The company-dominated city of Sasolburg also suffers greatly from toxic emissions. Sasolburg is in the northern Free State province, south of Johannesburg. Established in 1954, it was built by Sasol Ltd. (the former South African Coal, Oil, and Gas Corporation Ltd.) to house employees at the world’s first oil-from-coal plant producing commercial quantities of oil. This Sasol 1 oil refinery, a coal-to-liquid facility using technology from the 1940s, releases the highest concentration of volatile organic compounds in South Africa. Many kilometers away some people are alleged to have asthma, respiratory illnesses, heart attacks, strokes, blood complications, cancers, and other illnesses triggered by Sasol’s pollution and are alleged to be dying at rates of about 20,000 people per year . For the past 15 years, a growing group of South African activists has been a driving force behind efforts to curb pollution and fight the impunity of the polluting industries.
Coming back to the Vaal River, Caroline Npaotane is a leader in this movement . She began her activism in response to her daughter suffering frequent nosebleeds and breathing issues from air pollution. As she explains, despite much personal risk, ridicule, and harassment for her activism, "You're not a doctor or a scientist. But you don't need to be a doctor or scientist to know when you know your kids are suffering” . Since then, she and the Vaal Environmental Justice Alliance have helped educate and mobilize communities throughout the Vaal Triangle to monitor pollution levels and demand that attention be paid to the health problems created by the toxic environmental conditions. Their advocacy led to passing a new law regulating air quality standards, giving Sasol and Eskom until 2015 to curb emissions. However, Sasol sued the government for exemption from the law . On November 20, 2018, members of groundWork, Just Share, the Vaal Environmental Justice Alliance, the Centre for Environmental Rights, South Durban Community Environmental Alliance, Justiça Ambiental, and other supporters picketed and made a human chain at the Sandton Convention Centre in the richest quarter of Johannesburg against Sasol’s pollution and its effects on vulnerable, majority communities [3, 11, 12]. Tracey Davies of JustShare stated that communities wanted the company to come up with tangible solutions to reduce its emissions to acceptable standards. She alleged that Sasol’s Secunda facility was one of the world’s single largest sources of greenhouse gas emissions. Moreover, she added that communities wanted the company to account for the reduction of its financial provision for rehabilitation by R1.4billion this year, which the company said was due to “macroeconomic” changes . “Sasol still benefits from state subsidies. It’s involved in industry lobbying against the carbon tax, even though the tax is one of the weakest in the world. The climate-related risks posed by, and to, Sasol, should be a top priority for the company’s shareholders," says Davies .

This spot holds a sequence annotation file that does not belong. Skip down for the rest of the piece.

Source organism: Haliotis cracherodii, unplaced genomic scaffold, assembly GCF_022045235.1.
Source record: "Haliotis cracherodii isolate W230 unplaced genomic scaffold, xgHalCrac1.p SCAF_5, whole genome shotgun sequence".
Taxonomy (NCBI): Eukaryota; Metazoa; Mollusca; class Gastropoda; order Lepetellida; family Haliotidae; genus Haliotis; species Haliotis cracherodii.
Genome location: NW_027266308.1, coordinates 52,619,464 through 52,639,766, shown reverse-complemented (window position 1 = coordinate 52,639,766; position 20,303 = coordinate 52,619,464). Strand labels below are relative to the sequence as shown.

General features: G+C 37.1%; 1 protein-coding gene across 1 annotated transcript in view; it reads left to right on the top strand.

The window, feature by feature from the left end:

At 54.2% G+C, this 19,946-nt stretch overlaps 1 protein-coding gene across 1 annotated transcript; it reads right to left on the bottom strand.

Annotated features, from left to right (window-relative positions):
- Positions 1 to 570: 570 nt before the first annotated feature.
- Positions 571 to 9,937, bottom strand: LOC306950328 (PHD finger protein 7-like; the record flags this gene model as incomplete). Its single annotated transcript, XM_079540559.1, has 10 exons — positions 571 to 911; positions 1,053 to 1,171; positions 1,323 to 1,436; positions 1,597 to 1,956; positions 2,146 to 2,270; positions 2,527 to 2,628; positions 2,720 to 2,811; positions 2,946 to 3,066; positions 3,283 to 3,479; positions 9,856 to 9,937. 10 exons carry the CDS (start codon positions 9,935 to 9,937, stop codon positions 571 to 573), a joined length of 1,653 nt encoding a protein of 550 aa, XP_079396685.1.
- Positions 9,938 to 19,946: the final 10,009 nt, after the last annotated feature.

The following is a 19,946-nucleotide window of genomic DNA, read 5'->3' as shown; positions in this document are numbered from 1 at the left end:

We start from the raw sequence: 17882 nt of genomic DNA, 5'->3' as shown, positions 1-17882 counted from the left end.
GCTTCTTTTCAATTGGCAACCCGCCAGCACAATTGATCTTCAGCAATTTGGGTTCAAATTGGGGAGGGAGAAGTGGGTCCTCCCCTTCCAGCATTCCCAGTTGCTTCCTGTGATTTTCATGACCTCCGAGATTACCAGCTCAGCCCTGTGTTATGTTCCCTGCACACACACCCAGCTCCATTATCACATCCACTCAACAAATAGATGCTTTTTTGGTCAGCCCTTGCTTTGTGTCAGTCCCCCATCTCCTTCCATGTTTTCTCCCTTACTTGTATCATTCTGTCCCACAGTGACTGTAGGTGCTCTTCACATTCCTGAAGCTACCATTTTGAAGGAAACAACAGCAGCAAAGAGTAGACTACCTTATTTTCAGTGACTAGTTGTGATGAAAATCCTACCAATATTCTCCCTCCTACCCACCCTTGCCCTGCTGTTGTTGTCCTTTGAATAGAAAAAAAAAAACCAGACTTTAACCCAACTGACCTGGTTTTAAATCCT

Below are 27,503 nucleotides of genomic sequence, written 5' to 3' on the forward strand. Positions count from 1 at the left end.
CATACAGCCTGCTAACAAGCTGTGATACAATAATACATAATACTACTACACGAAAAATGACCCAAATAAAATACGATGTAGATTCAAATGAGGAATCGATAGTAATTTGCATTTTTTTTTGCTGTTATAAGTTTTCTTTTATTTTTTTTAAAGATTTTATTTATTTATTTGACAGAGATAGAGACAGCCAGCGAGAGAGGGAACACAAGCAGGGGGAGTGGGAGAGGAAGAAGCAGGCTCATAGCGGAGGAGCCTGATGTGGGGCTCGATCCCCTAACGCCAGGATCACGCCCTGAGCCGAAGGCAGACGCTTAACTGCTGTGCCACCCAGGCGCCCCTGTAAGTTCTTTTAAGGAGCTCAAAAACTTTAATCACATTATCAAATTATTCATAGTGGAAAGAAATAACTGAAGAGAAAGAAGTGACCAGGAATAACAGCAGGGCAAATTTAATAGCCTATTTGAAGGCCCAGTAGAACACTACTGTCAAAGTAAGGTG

Representatives responding to demands and questions, however, gave vague, non-committal answers about Sasol's pollution and employee fatalities in the different locations.